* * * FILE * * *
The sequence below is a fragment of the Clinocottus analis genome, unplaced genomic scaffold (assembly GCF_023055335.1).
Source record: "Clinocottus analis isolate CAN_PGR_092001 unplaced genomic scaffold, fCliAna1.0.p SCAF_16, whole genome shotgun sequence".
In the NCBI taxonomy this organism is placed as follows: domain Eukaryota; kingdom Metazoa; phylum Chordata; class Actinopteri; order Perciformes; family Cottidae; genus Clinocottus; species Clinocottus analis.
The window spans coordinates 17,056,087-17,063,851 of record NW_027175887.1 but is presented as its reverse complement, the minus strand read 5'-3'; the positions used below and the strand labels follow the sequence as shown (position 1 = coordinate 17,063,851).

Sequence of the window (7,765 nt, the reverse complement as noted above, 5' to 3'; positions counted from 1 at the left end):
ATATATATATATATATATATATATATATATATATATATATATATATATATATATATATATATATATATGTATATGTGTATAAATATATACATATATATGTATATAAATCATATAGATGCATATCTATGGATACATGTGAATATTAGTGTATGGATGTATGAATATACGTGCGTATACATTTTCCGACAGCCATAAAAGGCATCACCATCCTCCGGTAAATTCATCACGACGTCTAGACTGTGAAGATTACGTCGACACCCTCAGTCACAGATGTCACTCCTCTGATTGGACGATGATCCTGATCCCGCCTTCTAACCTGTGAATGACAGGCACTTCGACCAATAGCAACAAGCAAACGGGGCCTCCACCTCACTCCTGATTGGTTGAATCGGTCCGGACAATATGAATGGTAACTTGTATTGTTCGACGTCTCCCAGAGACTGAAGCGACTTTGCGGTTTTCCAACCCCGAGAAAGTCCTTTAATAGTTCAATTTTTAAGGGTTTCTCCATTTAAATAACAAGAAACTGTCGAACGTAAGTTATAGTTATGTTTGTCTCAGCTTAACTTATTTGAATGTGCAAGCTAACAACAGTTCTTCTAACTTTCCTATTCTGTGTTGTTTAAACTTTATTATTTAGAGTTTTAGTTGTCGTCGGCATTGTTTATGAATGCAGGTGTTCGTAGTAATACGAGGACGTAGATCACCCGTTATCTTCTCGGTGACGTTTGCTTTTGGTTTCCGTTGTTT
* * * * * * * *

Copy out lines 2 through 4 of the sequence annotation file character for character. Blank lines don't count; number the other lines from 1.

Source record: "Clinocottus analis isolate CAN_PGR_092001 unplaced genomic scaffold, fCliAna1.0.p SCAF_16, whole genome shotgun sequence".
In the NCBI taxonomy this organism is placed as follows: domain Eukaryota; kingdom Metazoa; phylum Chordata; class Actinopteri; order Perciformes; family Cottidae; genus Clinocottus; species Clinocottus analis.
The window spans coordinates 17,056,087-17,063,851 of record NW_027175887.1 but is presented as its reverse complement, the minus strand read 5'-3'; the positions used below and the strand labels follow the sequence as shown (position 1 = coordinate 17,063,851).